"I suppose, above all, I'm interested in connecting art with history and the culture in which it was made," he says. "Hopefully there's not too much oohing and aahing in admiration of masterpieces – rather, a considered look at art in some sort of bigger context." In Art of France, this meant lengthy sections dedicated to the likes of Montaigne and Jean-Jacques Rousseau.

"I try to ensure, though, that however serious or profound the ideas in a show are, the language and manner in which they're conveyed needn't be. I try to be an accessible presence and use words that anyone, from a 10-year-old to a 110-year-old, can understand."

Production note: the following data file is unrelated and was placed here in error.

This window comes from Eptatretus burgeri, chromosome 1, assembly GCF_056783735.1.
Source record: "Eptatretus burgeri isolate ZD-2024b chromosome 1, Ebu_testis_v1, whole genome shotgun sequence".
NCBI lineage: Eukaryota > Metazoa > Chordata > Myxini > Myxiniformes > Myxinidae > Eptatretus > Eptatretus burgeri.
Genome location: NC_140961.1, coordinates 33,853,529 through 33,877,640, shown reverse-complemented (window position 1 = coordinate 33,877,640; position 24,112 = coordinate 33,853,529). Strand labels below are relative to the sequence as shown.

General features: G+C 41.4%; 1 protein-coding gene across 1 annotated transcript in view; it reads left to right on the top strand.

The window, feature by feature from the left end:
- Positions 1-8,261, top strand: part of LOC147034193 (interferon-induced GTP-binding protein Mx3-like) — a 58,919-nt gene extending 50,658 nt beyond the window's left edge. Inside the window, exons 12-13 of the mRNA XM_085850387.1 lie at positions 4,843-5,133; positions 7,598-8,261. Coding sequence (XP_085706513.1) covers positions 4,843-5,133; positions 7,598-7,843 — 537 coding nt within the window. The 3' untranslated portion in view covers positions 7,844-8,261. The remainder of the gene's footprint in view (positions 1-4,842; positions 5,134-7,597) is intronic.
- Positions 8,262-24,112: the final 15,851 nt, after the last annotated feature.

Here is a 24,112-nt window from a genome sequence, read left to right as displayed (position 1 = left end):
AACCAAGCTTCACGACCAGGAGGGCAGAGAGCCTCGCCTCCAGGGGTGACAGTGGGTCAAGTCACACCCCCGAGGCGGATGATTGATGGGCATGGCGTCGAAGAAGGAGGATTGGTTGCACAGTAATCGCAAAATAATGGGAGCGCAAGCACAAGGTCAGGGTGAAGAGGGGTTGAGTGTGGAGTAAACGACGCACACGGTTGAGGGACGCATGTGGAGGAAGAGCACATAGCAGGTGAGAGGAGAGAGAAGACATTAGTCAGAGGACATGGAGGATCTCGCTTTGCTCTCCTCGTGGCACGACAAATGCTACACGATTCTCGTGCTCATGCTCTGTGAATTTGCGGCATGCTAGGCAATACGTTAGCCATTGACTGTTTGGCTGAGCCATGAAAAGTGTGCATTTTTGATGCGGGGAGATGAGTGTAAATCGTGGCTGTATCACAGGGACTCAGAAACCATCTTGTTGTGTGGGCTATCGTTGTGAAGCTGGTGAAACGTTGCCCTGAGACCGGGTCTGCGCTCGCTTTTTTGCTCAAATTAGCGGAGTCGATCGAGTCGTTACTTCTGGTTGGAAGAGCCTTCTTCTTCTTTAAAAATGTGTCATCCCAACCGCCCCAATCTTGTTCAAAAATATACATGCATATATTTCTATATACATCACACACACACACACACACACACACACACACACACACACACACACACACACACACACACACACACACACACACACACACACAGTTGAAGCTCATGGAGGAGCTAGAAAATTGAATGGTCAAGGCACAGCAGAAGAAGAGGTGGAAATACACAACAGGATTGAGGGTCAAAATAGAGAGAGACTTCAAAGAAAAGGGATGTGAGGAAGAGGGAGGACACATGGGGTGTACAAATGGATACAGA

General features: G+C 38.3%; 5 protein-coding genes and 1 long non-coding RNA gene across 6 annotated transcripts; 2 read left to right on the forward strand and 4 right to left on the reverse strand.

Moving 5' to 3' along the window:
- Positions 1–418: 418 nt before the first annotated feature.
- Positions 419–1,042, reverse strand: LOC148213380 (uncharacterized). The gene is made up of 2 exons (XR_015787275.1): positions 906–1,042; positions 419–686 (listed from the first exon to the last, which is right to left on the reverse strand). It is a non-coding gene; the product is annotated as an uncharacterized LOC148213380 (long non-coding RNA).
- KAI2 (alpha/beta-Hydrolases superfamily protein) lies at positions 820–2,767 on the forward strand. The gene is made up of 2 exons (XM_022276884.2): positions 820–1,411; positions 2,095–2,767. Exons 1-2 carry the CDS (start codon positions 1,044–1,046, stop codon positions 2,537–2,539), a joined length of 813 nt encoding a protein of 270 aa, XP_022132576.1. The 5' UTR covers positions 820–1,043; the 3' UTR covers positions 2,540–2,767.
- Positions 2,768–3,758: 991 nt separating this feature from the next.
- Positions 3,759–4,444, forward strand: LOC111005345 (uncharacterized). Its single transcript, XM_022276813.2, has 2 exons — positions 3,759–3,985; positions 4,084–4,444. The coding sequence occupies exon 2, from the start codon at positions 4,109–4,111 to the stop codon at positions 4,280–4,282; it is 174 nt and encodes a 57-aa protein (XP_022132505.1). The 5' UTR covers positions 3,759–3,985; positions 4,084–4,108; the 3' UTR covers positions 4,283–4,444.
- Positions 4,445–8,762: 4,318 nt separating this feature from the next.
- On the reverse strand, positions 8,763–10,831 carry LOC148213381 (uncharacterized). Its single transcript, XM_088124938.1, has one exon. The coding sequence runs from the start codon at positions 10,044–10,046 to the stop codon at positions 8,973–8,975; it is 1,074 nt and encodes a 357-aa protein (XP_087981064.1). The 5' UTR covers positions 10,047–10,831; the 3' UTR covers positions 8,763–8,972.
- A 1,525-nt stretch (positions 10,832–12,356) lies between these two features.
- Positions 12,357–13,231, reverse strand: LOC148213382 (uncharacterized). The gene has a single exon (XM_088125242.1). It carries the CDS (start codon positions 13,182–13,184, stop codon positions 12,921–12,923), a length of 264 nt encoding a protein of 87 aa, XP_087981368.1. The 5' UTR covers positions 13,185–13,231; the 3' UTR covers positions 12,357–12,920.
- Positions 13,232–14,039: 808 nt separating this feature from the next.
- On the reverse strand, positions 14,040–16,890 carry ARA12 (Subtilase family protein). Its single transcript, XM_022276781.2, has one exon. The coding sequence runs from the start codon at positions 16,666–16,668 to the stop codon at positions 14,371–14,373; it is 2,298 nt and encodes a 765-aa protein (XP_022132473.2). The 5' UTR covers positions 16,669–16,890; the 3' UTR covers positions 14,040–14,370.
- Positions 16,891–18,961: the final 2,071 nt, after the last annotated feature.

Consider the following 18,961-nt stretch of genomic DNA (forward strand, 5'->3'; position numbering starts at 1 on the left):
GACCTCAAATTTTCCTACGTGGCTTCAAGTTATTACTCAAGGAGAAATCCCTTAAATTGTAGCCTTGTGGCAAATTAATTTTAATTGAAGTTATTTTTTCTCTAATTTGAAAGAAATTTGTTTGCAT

Talking of youth, which TV presenter inspired Graham-Dixon most as he was growing up? "The first programme I remember having a real effect on me was John Berger's [four-part series from 1972] Ways of Seeing. It was so full of ideas. I know he was tackling art from a largely Marxist perspective that now seems quite dated, but it was Berger's passion I liked most. Arts on the television up to that point had felt like a university lecture more than anything".

I assume Graham-Dixon has the august presenter-scholar Kenneth Clark in his sights here. Lord Clark's 13-part Civilisation from 1969 – in which the erstwhile Director of the National Gallery travelled 80,000 miles and spent a then-record £130,000 exploring Western culture across the ages – is perhaps the most famous arts series of all time.